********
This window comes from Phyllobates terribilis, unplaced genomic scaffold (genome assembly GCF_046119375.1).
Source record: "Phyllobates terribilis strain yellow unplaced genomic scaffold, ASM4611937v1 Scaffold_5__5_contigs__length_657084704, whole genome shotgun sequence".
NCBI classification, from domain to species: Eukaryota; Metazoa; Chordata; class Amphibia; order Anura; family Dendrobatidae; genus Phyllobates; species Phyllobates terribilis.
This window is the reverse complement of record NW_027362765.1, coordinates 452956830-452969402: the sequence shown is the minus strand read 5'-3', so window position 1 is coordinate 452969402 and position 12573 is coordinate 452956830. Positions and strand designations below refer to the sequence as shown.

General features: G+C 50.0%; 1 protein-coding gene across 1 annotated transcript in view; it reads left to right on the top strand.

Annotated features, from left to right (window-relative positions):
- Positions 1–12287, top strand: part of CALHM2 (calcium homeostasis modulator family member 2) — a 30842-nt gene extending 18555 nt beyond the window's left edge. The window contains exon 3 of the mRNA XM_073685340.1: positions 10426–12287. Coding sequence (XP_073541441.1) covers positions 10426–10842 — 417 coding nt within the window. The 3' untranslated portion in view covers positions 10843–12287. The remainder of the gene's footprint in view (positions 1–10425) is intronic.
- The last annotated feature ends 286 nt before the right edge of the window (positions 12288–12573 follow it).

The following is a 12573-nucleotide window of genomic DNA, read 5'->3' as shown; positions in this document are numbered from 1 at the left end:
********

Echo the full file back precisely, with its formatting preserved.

This window comes from Phyllobates terribilis, unplaced genomic scaffold (genome assembly GCF_046119375.1).
Source record: "Phyllobates terribilis strain yellow unplaced genomic scaffold, ASM4611937v1 Scaffold_5__5_contigs__length_657084704, whole genome shotgun sequence".
NCBI classification, from domain to species: Eukaryota; Metazoa; Chordata; class Amphibia; order Anura; family Dendrobatidae; genus Phyllobates; species Phyllobates terribilis.
This window is the reverse complement of record NW_027362765.1, coordinates 452956830-452969402: the sequence shown is the minus strand read 5'-3', so window position 1 is coordinate 452969402 and position 12573 is coordinate 452956830. Positions and strand designations below refer to the sequence as shown.

General features: G+C 50.0%; 1 protein-coding gene across 1 annotated transcript in view; it reads left to right on the top strand.

Annotated features, from left to right (window-relative positions):
- Positions 1–12287, top strand: part of CALHM2 (calcium homeostasis modulator family member 2) — a 30842-nt gene extending 18555 nt beyond the window's left edge. The window contains exon 3 of the mRNA XM_073685340.1: positions 10426–12287. Coding sequence (XP_073541441.1) covers positions 10426–10842 — 417 coding nt within the window. The 3' untranslated portion in view covers positions 10843–12287. The remainder of the gene's footprint in view (positions 1–10425) is intronic.
- The last annotated feature ends 286 nt before the right edge of the window (positions 12288–12573 follow it).

The following is a 12573-nucleotide window of genomic DNA, read 5'->3' as shown; positions in this document are numbered from 1 at the left end: